D. Bowties

Shabazz desires to wear "clip-on bow ties and/or clip on neckties" to religious services. (Compl. ¶ 47.) Inmates may submit requests for religious items not specifically authorized in VDOC Operating Procedure § 802.1 "Offender Property." (Robinson Aff. ¶ 6 (citing Encl. B).) Such inmate requests are reviewed by the Warden or his designee and forwarded to the Faith Review Committee (FRC) in accordance with VDOC Operating Procedure § 841.3. ( Id. ) Robinson, the Chief of Corrections Operations has final authority to approve or disapprove requests submitted to the Faith Review Committee. ( Id. ¶ 7.) Robinson recalls no inmate request to the FRC for bowties. ( Id. ¶ 6.)[9]

Robinson explains that, even if a request had been made, he "cannot justify the security risks which would be created if ties and/or clip-on bowties were allowed as personal property." ( Id. ¶ 7.) Pursuant to Operating Procedure § 841.3.VII.0.13.a, "[n]o item shall be approved if possession of the items comprises the security and safety of the facility." ( Id. (quoting § 841.3.VII.0.13.a).) "Certainly ties could be used as a weapon, and the metal clip attached to bowties could be removed and fashioned into a weapon, " and therefore, such items pose a risk. ( Id. ) Robinson avers that during his career in prison administration, he has "witnessed numerous instances of inmates fashioning weapons from ordinary items." ( Id. ) The VDOC had to change the type of eyeglass frames issued because inmates removed wires to make weapons. ( Id. ) Inmates have melted small, square candy and fashioned weapons. ( Id. ) Thus, due to overriding security concerns, Robinson avers that inmates are not permitted to have ties, including bow ties. ( Id. )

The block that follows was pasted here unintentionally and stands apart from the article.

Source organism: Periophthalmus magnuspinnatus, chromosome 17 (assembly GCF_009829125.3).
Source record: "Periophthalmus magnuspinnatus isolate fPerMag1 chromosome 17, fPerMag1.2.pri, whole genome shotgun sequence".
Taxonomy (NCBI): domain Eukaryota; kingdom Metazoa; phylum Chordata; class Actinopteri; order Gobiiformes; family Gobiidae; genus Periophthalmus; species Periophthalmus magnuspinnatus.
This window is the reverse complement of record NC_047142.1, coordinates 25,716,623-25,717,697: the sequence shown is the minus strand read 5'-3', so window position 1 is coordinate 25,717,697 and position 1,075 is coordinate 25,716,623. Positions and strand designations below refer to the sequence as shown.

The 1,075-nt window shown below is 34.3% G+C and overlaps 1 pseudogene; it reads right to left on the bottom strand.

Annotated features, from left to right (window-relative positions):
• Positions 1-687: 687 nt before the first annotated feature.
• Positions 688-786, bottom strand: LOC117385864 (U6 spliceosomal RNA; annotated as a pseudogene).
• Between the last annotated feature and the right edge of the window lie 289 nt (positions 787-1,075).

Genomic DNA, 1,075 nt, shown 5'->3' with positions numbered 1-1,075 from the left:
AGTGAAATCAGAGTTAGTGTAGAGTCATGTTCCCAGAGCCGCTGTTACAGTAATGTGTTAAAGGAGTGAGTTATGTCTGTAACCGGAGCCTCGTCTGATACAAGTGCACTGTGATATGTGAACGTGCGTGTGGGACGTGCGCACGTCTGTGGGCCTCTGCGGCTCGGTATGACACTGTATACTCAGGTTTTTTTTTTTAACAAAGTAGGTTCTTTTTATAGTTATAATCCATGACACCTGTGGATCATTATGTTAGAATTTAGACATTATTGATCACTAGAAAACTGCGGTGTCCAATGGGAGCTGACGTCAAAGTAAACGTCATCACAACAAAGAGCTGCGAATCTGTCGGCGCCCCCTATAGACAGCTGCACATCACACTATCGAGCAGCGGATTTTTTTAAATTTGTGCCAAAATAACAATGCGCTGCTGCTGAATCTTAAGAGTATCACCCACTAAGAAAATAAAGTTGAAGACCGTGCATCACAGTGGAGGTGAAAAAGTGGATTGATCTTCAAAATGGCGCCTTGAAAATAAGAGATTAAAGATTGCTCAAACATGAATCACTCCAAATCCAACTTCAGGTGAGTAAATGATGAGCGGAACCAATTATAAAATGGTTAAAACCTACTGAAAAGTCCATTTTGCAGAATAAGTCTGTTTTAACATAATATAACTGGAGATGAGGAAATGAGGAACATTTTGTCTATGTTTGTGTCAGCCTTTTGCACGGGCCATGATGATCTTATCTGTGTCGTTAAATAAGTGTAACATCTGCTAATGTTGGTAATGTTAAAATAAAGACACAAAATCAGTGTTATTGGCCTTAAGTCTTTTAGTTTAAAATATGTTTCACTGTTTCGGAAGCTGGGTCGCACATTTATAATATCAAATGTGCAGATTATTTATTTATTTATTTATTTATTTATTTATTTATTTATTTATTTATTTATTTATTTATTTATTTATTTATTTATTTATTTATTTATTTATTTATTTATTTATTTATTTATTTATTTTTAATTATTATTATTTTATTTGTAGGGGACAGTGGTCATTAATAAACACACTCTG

E. Religious Television Programming

According to Shabazz, Jewish and Christian inmates have access to religious programs on cable television and the "programs are aired twenty-four (24) hours daily." (Compl. ¶ 56.) Defendants have "either refused or ignored [Shabazz's] request to be provided access to N.O.I. programs" on cable television. ( Id. ¶ 57.)[10]

Shabazz is confined in a general population housing assignment in the GCC. (Everette Aff. ¶ 4.) Inmates housed in general population are allowed to have a television in their cell with a cable connection and may watch any of the channels offered. ( Id. ) Three televisions are also mounted in the pod area. ( Id. ) Security staff control and determine which channels inmates view based on what the majority of offenders want to watch. ( Id. )